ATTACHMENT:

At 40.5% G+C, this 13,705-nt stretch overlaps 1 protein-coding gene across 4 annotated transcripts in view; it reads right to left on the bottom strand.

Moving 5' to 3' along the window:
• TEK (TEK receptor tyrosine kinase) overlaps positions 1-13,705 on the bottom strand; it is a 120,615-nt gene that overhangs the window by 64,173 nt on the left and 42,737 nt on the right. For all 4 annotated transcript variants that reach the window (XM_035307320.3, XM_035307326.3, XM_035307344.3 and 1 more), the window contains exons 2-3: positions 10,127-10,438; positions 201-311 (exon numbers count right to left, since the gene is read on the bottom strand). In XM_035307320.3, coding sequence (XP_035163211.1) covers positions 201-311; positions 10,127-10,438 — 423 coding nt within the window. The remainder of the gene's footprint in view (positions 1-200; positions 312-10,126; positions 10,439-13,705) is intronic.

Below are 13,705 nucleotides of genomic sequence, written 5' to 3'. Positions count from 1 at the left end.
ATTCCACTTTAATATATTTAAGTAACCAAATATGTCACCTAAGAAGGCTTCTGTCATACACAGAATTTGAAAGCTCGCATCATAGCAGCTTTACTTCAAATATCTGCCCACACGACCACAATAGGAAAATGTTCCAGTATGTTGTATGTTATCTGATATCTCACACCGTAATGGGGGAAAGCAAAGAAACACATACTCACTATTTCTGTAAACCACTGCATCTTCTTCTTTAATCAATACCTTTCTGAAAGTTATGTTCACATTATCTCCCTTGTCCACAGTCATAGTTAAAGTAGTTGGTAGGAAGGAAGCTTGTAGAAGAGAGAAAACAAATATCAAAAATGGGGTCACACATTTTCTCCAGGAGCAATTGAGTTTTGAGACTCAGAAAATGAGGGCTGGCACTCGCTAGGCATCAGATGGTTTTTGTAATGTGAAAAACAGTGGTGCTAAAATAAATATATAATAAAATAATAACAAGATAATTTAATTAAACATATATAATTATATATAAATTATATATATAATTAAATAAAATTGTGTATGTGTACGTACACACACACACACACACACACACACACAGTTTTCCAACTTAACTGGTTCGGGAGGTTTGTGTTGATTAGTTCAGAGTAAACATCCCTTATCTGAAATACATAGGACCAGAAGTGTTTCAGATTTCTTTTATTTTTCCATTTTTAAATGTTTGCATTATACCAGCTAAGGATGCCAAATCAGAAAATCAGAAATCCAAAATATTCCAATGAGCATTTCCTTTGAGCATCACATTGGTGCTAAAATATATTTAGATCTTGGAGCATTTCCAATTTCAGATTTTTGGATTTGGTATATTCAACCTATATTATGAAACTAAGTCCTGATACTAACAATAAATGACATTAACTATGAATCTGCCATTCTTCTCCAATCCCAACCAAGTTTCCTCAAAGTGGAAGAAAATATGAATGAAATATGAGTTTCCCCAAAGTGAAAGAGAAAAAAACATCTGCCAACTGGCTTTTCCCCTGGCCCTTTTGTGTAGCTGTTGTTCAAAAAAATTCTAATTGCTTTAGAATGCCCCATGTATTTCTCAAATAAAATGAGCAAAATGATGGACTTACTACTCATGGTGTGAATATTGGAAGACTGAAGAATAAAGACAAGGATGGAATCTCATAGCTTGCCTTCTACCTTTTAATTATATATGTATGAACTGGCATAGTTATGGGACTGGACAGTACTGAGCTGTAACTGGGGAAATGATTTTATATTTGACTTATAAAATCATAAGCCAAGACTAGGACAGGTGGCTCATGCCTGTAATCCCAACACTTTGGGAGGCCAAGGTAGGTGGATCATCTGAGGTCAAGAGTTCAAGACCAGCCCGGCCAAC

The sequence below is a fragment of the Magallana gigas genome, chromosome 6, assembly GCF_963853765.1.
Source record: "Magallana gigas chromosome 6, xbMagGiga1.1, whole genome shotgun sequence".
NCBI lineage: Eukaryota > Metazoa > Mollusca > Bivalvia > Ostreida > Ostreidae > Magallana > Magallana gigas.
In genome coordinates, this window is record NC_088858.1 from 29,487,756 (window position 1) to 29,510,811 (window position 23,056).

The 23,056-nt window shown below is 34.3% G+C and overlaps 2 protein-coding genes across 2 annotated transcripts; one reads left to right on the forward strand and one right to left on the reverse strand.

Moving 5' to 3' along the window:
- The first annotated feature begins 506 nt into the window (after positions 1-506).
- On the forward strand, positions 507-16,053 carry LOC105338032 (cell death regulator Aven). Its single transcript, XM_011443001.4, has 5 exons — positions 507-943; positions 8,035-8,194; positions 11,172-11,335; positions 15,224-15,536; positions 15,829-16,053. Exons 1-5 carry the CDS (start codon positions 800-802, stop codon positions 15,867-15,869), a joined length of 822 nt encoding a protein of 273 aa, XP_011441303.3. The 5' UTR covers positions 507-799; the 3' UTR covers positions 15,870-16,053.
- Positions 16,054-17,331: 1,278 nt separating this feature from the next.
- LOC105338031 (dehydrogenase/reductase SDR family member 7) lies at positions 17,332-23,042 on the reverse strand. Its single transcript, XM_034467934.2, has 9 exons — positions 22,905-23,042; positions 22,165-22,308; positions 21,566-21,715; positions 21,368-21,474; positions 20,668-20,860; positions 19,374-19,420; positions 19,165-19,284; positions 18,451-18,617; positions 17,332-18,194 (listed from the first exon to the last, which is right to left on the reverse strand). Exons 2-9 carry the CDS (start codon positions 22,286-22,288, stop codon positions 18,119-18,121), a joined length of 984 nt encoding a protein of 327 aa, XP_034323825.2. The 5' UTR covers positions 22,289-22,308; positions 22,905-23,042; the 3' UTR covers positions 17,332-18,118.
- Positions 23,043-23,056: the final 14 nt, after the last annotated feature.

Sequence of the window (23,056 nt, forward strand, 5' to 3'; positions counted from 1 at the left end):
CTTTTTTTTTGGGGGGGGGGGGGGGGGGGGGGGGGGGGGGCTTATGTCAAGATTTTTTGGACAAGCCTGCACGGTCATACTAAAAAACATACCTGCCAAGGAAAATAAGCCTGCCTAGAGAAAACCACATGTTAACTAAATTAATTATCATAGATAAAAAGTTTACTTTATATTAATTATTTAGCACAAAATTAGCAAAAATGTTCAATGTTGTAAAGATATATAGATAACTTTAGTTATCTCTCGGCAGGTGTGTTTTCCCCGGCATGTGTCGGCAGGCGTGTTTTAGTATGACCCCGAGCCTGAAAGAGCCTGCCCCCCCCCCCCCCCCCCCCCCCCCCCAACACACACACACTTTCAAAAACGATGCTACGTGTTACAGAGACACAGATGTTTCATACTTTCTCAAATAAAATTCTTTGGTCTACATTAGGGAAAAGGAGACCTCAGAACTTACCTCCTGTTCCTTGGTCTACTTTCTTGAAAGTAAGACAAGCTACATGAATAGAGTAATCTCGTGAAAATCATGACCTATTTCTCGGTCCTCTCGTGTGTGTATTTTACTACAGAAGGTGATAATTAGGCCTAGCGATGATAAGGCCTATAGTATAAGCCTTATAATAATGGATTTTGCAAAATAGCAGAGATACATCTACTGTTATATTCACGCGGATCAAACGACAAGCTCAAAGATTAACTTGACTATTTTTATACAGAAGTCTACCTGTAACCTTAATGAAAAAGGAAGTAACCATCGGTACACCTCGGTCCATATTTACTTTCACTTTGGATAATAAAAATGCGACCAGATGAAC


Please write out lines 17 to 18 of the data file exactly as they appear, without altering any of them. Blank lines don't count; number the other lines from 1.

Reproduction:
Sequence of the window (23,056 nt, forward strand, 5' to 3'; positions counted from 1 at the left end):
CTTTTTTTTTGGGGGGGGGGGGGGGGGGGGGGGGGGGGGGCTTATGTCAAGATTTTTTGGACAAGCCTGCACGGTCATACTAAAAAACATACCTGCCAAGGAAAATAAGCCTGCCTAGAGAAAACCACATGTTAACTAAATTAATTATCATAGATAAAAAGTTTACTTTATATTAATTATTTAGCACAAAATTAGCAAAAATGTTCAATGTTGTAAAGATATATAGATAACTTTAGTTATCTCTCGGCAGGTGTGTTTTCCCCGGCATGTGTCGGCAGGCGTGTTTTAGTATGACCCCGAGCCTGAAAGAGCCTGCCCCCCCCCCCCCCCCCCCCCCCCCCCAACACACACACACTTTCAAAAACGATGCTACGTGTTACAGAGACACAGATGTTTCATACTTTCTCAAATAAAATTCTTTGGTCTACATTAGGGAAAAGGAGACCTCAGAACTTACCTCCTGTTCCTTGGTCTACTTTCTTGAAAGTAAGACAAGCTACATGAATAGAGTAATCTCGTGAAAATCATGACCTATTTCTCGGTCCTCTCGTGTGTGTATTTTACTACAGAAGGTGATAATTAGGCCTAGCGATGATAAGGCCTATAGTATAAGCCTTATAATAATGGATTTTGCAAAATAGCAGAGATACATCTACTGTTATATTCACGCGGATCAAACGACAAGCTCAAAGATTAACTTGACTATTTTTATACAGAAGTCTACCTGTAACCTTAATGAAAAAGGAAGTAACCATCGGTACACCTCGGTCCATATTTACTTTCACTTTGGATAATAAAAATGCGACCAGATGAAC